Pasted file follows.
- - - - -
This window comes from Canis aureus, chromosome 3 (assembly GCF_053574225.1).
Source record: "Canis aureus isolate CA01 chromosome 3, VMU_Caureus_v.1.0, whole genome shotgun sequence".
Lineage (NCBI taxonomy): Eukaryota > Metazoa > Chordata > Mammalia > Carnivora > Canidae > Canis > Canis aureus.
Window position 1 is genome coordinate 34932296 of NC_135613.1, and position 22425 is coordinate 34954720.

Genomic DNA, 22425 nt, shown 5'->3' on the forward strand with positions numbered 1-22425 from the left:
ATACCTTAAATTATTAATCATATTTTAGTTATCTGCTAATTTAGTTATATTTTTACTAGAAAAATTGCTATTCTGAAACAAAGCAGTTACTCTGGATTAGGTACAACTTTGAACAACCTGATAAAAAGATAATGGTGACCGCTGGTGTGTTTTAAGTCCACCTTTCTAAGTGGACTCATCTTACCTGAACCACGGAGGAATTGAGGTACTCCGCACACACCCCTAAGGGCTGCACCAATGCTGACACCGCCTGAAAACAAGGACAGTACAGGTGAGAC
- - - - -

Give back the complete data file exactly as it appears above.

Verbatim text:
This window comes from Canis aureus, chromosome 3 (assembly GCF_053574225.1).
Source record: "Canis aureus isolate CA01 chromosome 3, VMU_Caureus_v.1.0, whole genome shotgun sequence".
Lineage (NCBI taxonomy): Eukaryota > Metazoa > Chordata > Mammalia > Carnivora > Canidae > Canis > Canis aureus.
Window position 1 is genome coordinate 34932296 of NC_135613.1, and position 22425 is coordinate 34954720.

Genomic DNA, 22425 nt, shown 5'->3' on the forward strand with positions numbered 1-22425 from the left:
ATACCTTAAATTATTAATCATATTTTAGTTATCTGCTAATTTAGTTATATTTTTACTAGAAAAATTGCTATTCTGAAACAAAGCAGTTACTCTGGATTAGGTACAACTTTGAACAACCTGATAAAAAGATAATGGTGACCGCTGGTGTGTTTTAAGTCCACCTTTCTAAGTGGACTCATCTTACCTGAACCACGGAGGAATTGAGGTACTCCGCACACACCCCTAAGGGCTGCACCAATGCTGACACCGCCTGAAAACAAGGACAGTACAGGTGAGAC